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Old 13-01-2014, 19:52   #16
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Re: chimney hole angst!

Why are they called Charlie Nobles
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Old 13-01-2014, 19:57   #17
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Re: chimney hole angst!

Charlie Noble from wikipedia:

"Charlie Noble is the smoke stack on a ship's galley.
Around 1850, a British merchant service captain, Charles Noble, upon discovering that the stack of his ship's galley was made of copper, ordered that it be kept bright. Then onwards, the ship's crew then started referring to the galley smokestack as the "Charlie Noble"."

It is on the internet, guess it must be true
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Old 13-01-2014, 23:01   #18
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Re: chimney hole angst!

Quote:
Originally Posted by foojin View Post
Okay, I am going to put a five-inch chimney hole into my cabin roof. I am. I mean it this time. I have a jigsaw, removed the headliner and drawn a circle on the fibreglass... I am...

But if anyone can anyone suggest a website to give me more confidence in what I am about to do it would be appreciated.
A holesaw is the best tool to use. As posted you will need a long pilot bit in the holesaw. You might drill a hole in the center with a drill bit the same size as the saw's pilot bit first to stop the saw wandering.

You can rent tools at Home Depot.
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Old 13-01-2014, 23:33   #19
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Re: chimney hole angst!

I have a 5" hole I wish I could send you (no longer a stove there).

The results with a hole saw are very pleasing, but be sure your large drill has a lateral extension handle to help concentrate the torque- otherwise you'll be spinning on your coach roof. It's definitely a two-handle operation and starting with the clutch set soft and slowly tightening the clutch helps.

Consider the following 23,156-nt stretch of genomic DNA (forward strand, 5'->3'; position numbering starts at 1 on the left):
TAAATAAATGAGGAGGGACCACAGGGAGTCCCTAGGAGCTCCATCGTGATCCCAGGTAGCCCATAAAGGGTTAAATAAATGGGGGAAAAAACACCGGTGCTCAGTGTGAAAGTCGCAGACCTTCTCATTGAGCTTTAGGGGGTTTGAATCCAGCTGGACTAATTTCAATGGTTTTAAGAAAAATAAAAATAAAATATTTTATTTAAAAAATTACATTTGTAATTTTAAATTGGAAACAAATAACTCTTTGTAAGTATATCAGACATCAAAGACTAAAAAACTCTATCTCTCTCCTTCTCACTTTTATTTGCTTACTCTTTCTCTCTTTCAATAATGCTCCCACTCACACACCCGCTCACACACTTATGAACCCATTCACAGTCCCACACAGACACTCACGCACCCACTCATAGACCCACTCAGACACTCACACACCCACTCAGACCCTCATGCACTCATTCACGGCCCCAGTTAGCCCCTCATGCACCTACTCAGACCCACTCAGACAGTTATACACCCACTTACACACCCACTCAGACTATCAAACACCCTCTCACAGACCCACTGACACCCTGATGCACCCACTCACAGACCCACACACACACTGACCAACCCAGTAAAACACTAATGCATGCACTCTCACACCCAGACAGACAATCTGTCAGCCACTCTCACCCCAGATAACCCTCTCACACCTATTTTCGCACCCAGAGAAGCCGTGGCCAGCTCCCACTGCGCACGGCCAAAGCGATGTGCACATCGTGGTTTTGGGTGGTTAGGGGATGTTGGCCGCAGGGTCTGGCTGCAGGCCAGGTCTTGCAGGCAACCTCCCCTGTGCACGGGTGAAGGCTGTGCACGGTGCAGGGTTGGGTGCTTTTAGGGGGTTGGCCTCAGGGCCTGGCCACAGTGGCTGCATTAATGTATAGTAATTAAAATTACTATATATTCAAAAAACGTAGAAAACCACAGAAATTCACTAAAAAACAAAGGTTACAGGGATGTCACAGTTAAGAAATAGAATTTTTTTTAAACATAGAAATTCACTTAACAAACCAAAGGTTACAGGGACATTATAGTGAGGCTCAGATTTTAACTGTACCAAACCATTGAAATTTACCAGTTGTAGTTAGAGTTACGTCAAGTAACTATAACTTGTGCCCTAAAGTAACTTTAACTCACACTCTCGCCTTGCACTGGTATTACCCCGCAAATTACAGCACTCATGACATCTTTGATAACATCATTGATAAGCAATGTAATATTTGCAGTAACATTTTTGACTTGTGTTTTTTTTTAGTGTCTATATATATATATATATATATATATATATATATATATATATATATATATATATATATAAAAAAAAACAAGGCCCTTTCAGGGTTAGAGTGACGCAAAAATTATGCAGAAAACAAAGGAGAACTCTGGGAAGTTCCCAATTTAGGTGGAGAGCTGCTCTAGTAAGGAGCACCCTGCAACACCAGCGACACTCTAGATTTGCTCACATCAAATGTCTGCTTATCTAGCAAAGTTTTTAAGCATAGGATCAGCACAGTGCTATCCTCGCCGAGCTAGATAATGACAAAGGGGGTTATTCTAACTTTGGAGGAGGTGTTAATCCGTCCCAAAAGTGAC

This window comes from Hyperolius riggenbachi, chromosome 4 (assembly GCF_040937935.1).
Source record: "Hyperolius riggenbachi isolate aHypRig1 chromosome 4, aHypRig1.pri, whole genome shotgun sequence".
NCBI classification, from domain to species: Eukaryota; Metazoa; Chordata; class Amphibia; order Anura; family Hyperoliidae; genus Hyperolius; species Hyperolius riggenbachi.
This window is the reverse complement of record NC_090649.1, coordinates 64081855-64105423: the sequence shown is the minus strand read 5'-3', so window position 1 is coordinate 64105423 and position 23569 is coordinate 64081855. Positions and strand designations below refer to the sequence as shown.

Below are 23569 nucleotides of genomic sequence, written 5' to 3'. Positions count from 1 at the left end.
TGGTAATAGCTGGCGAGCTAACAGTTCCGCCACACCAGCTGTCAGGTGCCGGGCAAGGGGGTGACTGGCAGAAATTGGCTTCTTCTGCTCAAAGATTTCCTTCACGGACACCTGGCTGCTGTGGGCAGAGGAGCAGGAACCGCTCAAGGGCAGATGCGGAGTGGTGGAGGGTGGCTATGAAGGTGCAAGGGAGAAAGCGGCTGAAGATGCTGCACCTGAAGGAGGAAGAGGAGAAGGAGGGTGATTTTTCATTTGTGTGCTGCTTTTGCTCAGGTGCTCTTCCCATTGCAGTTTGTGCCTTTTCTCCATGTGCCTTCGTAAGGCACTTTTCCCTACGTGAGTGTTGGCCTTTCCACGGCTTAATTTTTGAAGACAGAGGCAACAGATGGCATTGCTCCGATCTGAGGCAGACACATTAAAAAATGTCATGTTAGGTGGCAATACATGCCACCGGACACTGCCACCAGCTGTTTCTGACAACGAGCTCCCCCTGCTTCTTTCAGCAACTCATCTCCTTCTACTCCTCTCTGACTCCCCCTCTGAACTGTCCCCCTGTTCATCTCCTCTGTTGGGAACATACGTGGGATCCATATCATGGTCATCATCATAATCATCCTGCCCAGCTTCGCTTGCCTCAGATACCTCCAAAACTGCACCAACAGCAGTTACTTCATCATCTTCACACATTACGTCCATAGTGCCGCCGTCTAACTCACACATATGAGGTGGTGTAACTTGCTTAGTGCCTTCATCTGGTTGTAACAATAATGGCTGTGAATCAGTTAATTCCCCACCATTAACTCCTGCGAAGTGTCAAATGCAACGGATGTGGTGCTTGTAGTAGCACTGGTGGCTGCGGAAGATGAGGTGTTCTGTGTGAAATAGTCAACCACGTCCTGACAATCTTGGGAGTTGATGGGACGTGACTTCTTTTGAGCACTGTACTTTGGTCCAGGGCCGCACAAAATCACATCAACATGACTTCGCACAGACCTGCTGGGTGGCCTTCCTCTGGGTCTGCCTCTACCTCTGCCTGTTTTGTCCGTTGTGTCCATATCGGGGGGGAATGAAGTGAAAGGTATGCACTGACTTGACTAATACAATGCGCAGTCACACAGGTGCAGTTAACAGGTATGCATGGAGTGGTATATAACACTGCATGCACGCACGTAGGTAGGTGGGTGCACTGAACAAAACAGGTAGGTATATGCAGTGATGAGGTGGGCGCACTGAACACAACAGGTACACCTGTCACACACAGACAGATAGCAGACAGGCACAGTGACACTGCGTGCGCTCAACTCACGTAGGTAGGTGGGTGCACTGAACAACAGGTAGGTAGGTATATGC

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Old 14-01-2014, 00:18   #20
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Re: chimney hole angst!

If you use a regular hole saw as opposed to a carbide abrasive, start the cut in reverse on the finish side to prevent gelcoat chipping. Finish the cut from the opposite side if possible to prevent blow out.
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Old 14-01-2014, 02:15   #21
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Re: chimney hole angst!

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Originally Posted by a64pilot View Post
I triple the hole saw, best way to get an absolutely round / square hole!
I have yet to see a hole saw that will cut a square hole.
I could use one though.
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Old 14-01-2014, 07:45   #22
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Re: chimney hole angst!

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Originally Posted by Strait Shooter View Post
I have yet to see a hole saw that will cut a square hole.
I could use one though.


It's called a mortising machine.





Mortising Machine from Sears.com
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Old 14-01-2014, 08:57   #23
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Re: chimney hole angst!

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Originally Posted by minaret View Post
It's called a mortising machine.





Mortising Machine from Sears.com
As a cabinet/furniture maker, I'm familiar with mortising techniques. I just didn't realize there was a hole saw to do it with.

It was a tongue in cheek comment. I forgot you were in this conversation. Silly me!
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Old 14-01-2014, 09:09   #24
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Re: chimney hole angst!

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Originally Posted by Strait Shooter View Post
As a cabinet/furniture maker, I'm familiar with mortising techniques. I just didn't realize there was a hole saw to do it with.

It was a tongue in cheek comment. I forgot you were in this conversation. Silly me!



Yeah, it's definitely not a hole saw. Wouldn't work here anyway. Just trying to inform and entertain!
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Old 14-01-2014, 09:15   #25
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Re: chimney hole angst!

Damn, I drilled that hole three times now and its still too big...... LOL
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Old 14-01-2014, 11:06   #26
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Re: chimney hole angst!

As minaret stated drill down through the deck, but stop short of breaking through. Go below and use the center hole to drill up from the bottom. Be wary that when it meets the upper cut the drill will have a tendency to bind. Go slow. Save the plug, you never know you or a future owner may want to lose the stove. Although I can't see that happening. I have a Cole Stove, burns wood and/or charcoal.